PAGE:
Fraser: Take a swing at it anyway.
Dr. Pamela: The not entirely detailed answer is, they migrate. And we keep getting hints of how this is happening. There’s actually a new paper that came out just this week, I think, where they have been looking at a series of discs observed by the anatomical large millimeter array, where we can see the rings of material with gaps that we believe are emptied out by planets. And one of the confusing things with all of the ALMA data, is when we see gaps, we expect there to be a planet in that gap, and we do not always find the planets in the gaps. We will periodically see these knots of material in the outskirts of the gaps.
And by doing a whole series of numerical models where they basically built a solar system in a digital box and said, “Okay, gas, dust, evolve, collide, form worlds, show us your stuff.” And in the process of evolving these solar systems in a box, they were able to see these different steps where it would go from having this pattern of gaps, to having this other pattern of gaps that look just like what we’re seeing coming out of ALMA. And they were able to see how over time, through multiple phases, worlds will migrate through these discs, changing the shapes of the disc, and changing their own location, and our ability to find them.
Fraser: I love this paper, I know exactly what you’re talking about, where you should see a planet – But we have seen planets in these rings, in these accretion discs around stars, but to then, also see these discs and no planets, you’re like, “Where did the planets go?” That’s got to be these planets migrating around.
Dr. Pamela: And so, the next thing that we have to figure out is why do we have solar systems like ours, where we know what there were originally more planets than we have now, where things were originally in different places than they are now. How do we end up with a solar system that ends up stopped in the format we’re currently in? How do we end up with solar systems that are just like, everything goes into the sun, you into the sun, you into the sun, you into the sun? And then, we see these intermediate systems that either have a hot Jupiter right next to its sun –51 Pegasus B, that hot Jupiter, it’s orbiting its star every four days, it’s far closer to its star than Mercury is to the sun.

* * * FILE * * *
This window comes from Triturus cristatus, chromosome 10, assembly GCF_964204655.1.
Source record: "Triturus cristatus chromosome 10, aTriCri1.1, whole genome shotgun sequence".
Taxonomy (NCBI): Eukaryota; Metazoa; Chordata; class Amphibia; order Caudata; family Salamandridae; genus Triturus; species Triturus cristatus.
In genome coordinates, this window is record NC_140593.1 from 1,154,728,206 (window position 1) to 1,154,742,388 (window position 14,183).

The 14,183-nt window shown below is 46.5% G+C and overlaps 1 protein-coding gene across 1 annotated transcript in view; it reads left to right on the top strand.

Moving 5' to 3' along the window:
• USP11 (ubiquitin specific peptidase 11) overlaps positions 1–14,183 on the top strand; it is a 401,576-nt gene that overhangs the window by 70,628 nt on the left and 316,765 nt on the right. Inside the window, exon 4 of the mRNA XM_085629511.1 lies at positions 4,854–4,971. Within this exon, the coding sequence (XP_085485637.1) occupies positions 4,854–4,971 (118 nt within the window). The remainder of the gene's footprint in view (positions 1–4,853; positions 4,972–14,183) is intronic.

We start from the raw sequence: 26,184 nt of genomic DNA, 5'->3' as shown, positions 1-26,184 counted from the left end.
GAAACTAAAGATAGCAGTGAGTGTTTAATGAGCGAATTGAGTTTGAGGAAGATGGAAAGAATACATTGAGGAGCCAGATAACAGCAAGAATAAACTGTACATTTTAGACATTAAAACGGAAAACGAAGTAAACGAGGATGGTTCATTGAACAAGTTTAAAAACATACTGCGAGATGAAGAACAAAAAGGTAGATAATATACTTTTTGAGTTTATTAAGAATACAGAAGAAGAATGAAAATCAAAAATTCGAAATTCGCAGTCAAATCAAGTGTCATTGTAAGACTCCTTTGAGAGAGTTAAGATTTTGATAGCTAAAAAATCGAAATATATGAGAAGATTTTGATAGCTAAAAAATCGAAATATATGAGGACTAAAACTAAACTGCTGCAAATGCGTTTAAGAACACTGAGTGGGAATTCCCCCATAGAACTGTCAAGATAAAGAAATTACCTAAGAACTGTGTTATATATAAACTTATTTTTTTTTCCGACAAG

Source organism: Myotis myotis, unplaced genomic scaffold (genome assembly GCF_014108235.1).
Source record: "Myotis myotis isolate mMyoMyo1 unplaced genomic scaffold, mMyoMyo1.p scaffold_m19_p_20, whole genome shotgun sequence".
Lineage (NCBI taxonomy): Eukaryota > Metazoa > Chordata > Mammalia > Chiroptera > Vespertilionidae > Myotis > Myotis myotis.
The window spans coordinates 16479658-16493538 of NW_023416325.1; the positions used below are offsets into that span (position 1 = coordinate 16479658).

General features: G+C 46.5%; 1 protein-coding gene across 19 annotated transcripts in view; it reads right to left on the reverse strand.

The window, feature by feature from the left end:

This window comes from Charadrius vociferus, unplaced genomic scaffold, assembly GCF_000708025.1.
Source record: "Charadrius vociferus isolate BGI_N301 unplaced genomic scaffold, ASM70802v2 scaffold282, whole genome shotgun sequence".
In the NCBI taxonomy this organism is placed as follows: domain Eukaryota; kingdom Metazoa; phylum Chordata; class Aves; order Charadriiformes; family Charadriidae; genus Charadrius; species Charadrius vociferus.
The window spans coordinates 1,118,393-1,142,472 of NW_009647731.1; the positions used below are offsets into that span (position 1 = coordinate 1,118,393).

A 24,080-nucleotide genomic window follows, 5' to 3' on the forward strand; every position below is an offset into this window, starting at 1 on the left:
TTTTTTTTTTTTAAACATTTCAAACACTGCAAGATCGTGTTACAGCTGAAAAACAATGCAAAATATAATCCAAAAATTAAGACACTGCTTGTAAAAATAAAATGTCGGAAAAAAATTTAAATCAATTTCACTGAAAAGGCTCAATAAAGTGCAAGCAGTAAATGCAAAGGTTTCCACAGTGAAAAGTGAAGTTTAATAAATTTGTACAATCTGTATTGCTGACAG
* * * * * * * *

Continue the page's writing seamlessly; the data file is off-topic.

But then, we see other worlds where you’ll get three little, tiny, rocky, worlds, and then, a hot Jupiter still within that tens of days orbit. So, how do we end up with all of those systems, and then, have all this wealth of systems we’re finding that have ice giants and Earth like orbits, and we don’t know. It appears that there is this very particular set of initial conditions that allows solar systems to end up with a variety of different configurations.
Fraser: The impression that I’m really getting is that there was a lot more mayhem in early solar system history, than I think we have been led to believe. So, when you see the late heavy bombardment, might have been ten times more violent than astronomers have previously predicted. When we see planet forming discs devoid of the planets that formed in those discs, you start to wonder, was the early solar system –? Were there 100 times as many planets in the solar system? Must have a rough – Probably, but they merged and collided, and were kicked out, and were eaten by the sun, and were eaten by Jupiter, and so on and so forth, so who knows.
All right, now, we talked about hot Jupiter as one example of a planet of a gas giant that is different than what we have in the solar system. Are there other examples of gas giants that we just don’t have in the solar system, but still qualify?
Dr. Pamela: Probably not.Tens. You’re changing the topic too fast. You had the perfect opportunity, and I’m going to roll us back to it, to introduce Jupiter’s fluffy core.
Dr. Pamela: So, one of my favorite scientific results of the pandemic – All days are blursday, but this is a more recent discovery, it’s the realization that Jupiter’s core, this comes from Juno, its density profile has its core far larger than any of the computer models for a standard built up through the aggregation of materials model would allow you to have. And so, it’s thought that some, perhaps earth-ish, add multiples as needed, sized object, wacked the early Jupiter, and all of the energy of this collision fluffed out Jupiter’s core, and they actually used the word fluffy to describe Jupiter’s core.